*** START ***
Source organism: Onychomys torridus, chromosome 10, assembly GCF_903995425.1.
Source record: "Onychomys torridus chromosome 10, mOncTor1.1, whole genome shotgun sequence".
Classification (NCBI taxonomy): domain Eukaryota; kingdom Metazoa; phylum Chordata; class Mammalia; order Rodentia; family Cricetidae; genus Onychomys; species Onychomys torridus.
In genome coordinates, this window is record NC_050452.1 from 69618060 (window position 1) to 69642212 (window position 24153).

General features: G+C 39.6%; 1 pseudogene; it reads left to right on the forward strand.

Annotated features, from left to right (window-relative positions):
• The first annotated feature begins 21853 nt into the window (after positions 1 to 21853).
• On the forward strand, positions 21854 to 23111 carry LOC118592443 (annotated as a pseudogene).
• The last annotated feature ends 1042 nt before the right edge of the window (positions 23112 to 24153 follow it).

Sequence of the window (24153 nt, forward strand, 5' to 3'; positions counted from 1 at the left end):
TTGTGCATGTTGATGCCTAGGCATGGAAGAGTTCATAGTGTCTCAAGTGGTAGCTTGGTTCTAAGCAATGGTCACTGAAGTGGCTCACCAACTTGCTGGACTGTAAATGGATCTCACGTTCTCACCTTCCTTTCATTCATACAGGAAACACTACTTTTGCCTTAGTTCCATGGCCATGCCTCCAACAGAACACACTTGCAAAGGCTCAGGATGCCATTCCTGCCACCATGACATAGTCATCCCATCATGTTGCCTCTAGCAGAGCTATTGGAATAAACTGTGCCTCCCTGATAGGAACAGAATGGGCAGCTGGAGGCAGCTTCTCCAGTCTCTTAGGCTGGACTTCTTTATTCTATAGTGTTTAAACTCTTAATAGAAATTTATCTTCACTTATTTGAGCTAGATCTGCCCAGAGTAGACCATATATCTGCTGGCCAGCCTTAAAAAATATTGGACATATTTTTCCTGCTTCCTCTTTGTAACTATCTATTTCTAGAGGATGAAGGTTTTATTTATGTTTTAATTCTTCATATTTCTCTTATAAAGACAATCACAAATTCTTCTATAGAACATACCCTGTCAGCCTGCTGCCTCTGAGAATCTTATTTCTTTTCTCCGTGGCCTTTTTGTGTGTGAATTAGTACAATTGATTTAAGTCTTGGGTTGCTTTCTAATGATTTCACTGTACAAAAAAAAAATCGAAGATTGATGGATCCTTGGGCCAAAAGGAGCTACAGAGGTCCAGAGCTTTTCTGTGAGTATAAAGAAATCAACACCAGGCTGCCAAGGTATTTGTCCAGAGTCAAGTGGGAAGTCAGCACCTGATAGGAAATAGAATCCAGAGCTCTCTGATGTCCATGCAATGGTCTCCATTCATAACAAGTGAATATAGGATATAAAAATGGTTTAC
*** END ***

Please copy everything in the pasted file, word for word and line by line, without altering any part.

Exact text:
Source organism: Onychomys torridus, chromosome 10, assembly GCF_903995425.1.
Source record: "Onychomys torridus chromosome 10, mOncTor1.1, whole genome shotgun sequence".
Classification (NCBI taxonomy): domain Eukaryota; kingdom Metazoa; phylum Chordata; class Mammalia; order Rodentia; family Cricetidae; genus Onychomys; species Onychomys torridus.
In genome coordinates, this window is record NC_050452.1 from 69618060 (window position 1) to 69642212 (window position 24153).

General features: G+C 39.6%; 1 pseudogene; it reads left to right on the forward strand.

Annotated features, from left to right (window-relative positions):
• The first annotated feature begins 21853 nt into the window (after positions 1 to 21853).
• On the forward strand, positions 21854 to 23111 carry LOC118592443 (annotated as a pseudogene).
• The last annotated feature ends 1042 nt before the right edge of the window (positions 23112 to 24153 follow it).

Sequence of the window (24153 nt, forward strand, 5' to 3'; positions counted from 1 at the left end):
TTGTGCATGTTGATGCCTAGGCATGGAAGAGTTCATAGTGTCTCAAGTGGTAGCTTGGTTCTAAGCAATGGTCACTGAAGTGGCTCACCAACTTGCTGGACTGTAAATGGATCTCACGTTCTCACCTTCCTTTCATTCATACAGGAAACACTACTTTTGCCTTAGTTCCATGGCCATGCCTCCAACAGAACACACTTGCAAAGGCTCAGGATGCCATTCCTGCCACCATGACATAGTCATCCCATCATGTTGCCTCTAGCAGAGCTATTGGAATAAACTGTGCCTCCCTGATAGGAACAGAATGGGCAGCTGGAGGCAGCTTCTCCAGTCTCTTAGGCTGGACTTCTTTATTCTATAGTGTTTAAACTCTTAATAGAAATTTATCTTCACTTATTTGAGCTAGATCTGCCCAGAGTAGACCATATATCTGCTGGCCAGCCTTAAAAAATATTGGACATATTTTTCCTGCTTCCTCTTTGTAACTATCTATTTCTAGAGGATGAAGGTTTTATTTATGTTTTAATTCTTCATATTTCTCTTATAAAGACAATCACAAATTCTTCTATAGAACATACCCTGTCAGCCTGCTGCCTCTGAGAATCTTATTTCTTTTCTCCGTGGCCTTTTTGTGTGTGAATTAGTACAATTGATTTAAGTCTTGGGTTGCTTTCTAATGATTTCACTGTACAAAAAAAAAATCGAAGATTGATGGATCCTTGGGCCAAAAGGAGCTACAGAGGTCCAGAGCTTTTCTGTGAGTATAAAGAAATCAACACCAGGCTGCCAAGGTATTTGTCCAGAGTCAAGTGGGAAGTCAGCACCTGATAGGAAATAGAATCCAGAGCTCTCTGATGTCCATGCAATGGTCTCCATTCATAACAAGTGAATATAGGATATAAAAATGGTTTAC